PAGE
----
ASA Launches New, Free Journal
The new ASA-sponsored journal Statistics and Public Policy (SPP) published its inaugural issue late last month. The issue contains the following six articles:
- “The Twentieth-Century Reversal: How Did the Republican States Switch to the Democrats and Vice Versa?” by Andrew Gelman of Columbia University
- “How Informative Are Vital Registration Data for Estimating Maternal Mortality? A Bayesian Analysis of WHO Adjustment Data and Parameters” by Fengqing Chao and Leontine Alkema, both of the National University of Singapore
- “The Sensitivity of Value-Added Estimates to Specification Adjustments: Evidence from School- and Teacher-Level Models in Missouri” by Mark Ehlert of the Economic and Policy Analysis Research Center, Cory Koedel of the University of Missouri, Eric Parsons of the Economic and Policy Analysis Research Center, and Michael J. Podgursky of the University of Missouri
- “Does the Model Matter? Exploring the Relationship Between Different Student Achievement-Based Teacher Assessment” by Dan Goldhaber of the University of Washington Bothell, Joe Walch of the University of Washington Bothell, and Brian Gabele of the Seattle Public School System
- “Weight Calculations for Panel Surveys with Sub-Sampling and Split-Off Tracking” by Kristen Himelein of the World Bank (this paper describes a household panel survey design used in Sub-Saharan Africa as part of a Bill and Melinda Gates Foundation project)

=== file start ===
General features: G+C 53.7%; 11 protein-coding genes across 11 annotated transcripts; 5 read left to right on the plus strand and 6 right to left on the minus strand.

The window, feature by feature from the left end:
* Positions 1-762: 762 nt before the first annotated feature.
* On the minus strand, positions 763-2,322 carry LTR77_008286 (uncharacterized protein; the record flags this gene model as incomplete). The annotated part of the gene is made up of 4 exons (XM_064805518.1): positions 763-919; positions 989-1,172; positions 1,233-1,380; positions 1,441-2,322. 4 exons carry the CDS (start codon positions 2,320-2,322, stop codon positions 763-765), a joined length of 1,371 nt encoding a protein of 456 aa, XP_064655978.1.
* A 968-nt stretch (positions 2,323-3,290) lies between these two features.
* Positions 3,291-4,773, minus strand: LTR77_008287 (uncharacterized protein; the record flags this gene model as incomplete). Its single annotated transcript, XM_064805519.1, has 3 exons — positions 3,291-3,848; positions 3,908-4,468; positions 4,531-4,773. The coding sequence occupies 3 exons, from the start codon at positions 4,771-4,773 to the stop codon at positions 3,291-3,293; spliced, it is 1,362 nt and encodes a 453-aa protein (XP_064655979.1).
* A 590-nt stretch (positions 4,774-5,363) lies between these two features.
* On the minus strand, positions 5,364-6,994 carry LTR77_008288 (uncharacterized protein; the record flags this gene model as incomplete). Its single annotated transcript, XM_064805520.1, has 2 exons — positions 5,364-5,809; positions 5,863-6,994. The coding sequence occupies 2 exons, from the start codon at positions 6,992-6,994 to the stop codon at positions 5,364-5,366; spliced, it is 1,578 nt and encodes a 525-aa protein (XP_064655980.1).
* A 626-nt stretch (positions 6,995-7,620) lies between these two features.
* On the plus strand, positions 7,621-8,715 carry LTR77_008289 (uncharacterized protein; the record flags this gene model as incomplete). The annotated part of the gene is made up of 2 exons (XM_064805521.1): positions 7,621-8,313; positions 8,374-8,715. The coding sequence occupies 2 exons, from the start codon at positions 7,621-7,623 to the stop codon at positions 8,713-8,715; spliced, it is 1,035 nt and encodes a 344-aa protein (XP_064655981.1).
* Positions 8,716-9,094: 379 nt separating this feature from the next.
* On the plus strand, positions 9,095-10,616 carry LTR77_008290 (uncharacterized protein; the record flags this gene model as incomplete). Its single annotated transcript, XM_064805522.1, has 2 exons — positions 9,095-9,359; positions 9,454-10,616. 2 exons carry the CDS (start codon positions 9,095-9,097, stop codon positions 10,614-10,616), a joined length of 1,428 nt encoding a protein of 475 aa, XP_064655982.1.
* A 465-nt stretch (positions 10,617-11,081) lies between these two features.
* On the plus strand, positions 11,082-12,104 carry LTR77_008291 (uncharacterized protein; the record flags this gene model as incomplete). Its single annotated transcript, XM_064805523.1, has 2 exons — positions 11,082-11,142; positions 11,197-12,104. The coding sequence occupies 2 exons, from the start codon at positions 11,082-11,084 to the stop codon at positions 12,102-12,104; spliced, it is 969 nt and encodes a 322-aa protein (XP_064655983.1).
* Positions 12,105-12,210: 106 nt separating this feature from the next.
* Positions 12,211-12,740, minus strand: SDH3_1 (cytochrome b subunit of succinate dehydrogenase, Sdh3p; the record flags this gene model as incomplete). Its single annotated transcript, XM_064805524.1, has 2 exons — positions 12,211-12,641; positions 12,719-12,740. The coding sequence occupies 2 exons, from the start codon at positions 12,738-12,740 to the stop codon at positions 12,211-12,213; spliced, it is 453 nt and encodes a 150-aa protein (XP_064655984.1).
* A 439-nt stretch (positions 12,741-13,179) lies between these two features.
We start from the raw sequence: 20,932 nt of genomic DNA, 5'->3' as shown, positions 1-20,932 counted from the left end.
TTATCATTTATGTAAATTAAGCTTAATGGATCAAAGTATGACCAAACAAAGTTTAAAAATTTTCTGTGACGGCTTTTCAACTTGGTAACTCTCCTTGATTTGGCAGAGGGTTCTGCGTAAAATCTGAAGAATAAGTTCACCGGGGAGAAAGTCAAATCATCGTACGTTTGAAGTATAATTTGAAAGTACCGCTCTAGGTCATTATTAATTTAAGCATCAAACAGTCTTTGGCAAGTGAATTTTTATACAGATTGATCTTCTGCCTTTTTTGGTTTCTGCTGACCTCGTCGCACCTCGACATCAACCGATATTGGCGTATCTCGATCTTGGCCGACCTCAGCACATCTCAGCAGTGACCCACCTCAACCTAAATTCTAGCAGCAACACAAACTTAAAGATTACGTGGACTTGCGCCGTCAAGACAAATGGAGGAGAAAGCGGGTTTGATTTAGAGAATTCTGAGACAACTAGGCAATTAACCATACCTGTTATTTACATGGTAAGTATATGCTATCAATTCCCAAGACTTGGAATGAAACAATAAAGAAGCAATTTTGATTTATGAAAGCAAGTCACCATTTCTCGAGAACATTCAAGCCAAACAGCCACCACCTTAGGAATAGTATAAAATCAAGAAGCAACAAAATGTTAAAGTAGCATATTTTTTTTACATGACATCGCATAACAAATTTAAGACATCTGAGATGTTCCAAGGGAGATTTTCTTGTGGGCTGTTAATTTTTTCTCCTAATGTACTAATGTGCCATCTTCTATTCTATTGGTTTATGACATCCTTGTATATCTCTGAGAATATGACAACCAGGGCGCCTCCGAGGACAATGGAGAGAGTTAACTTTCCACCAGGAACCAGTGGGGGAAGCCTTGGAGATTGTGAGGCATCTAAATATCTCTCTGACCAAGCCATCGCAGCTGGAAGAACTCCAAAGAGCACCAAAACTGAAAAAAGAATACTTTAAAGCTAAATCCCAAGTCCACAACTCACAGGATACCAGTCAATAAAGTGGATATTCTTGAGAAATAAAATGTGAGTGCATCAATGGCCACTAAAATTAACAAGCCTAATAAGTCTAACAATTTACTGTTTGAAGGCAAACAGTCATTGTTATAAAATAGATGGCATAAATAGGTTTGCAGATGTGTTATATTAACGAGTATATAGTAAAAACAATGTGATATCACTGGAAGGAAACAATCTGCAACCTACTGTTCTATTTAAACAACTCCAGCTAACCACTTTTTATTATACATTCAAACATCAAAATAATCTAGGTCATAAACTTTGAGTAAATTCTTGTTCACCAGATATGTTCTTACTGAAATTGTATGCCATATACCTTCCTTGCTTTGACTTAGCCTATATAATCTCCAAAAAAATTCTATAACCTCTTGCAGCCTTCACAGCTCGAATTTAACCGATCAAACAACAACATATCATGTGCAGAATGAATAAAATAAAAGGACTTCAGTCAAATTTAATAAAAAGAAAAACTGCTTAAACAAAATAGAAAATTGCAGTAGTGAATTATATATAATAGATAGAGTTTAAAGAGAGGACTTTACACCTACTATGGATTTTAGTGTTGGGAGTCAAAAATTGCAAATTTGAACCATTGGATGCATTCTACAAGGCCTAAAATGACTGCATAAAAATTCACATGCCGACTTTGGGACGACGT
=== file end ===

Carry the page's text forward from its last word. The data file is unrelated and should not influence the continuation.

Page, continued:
- “The Statistical Role in Voter Identification (ID) Laws” by David Marker of Westat (this paper summarizes statistical issues in a court case between the State of Texas and the U.S. Federal Government regarding recent state legislation)
The breadth of these articles and diverse backgrounds of the authors illustrates the scope to which this new journal aspires.
Because the ASA leadership thinks statistics has an essential role in public policy, it has decided to provide this journal for free to everyone in the hope that it will promote science-based policy and demonstrate the ASA’s advocacy for our profession as a critical contributor to local, state, federal, national, and international decisionmaking.
This first issue can be accessed at Taylor and Francis online.
SPP is entirely electronic and aims to publish articles that (1) apply good statistical practice to data sets that may inform the public and decisionmakers about matters of policy and (2) discuss statistical issues associated with evidence-based public policy and planning. SPP has no requirement for methodological novelty. Interested authors can submit papers at Manuscript Central (select Statistics and Public Policy from the drop-down menu).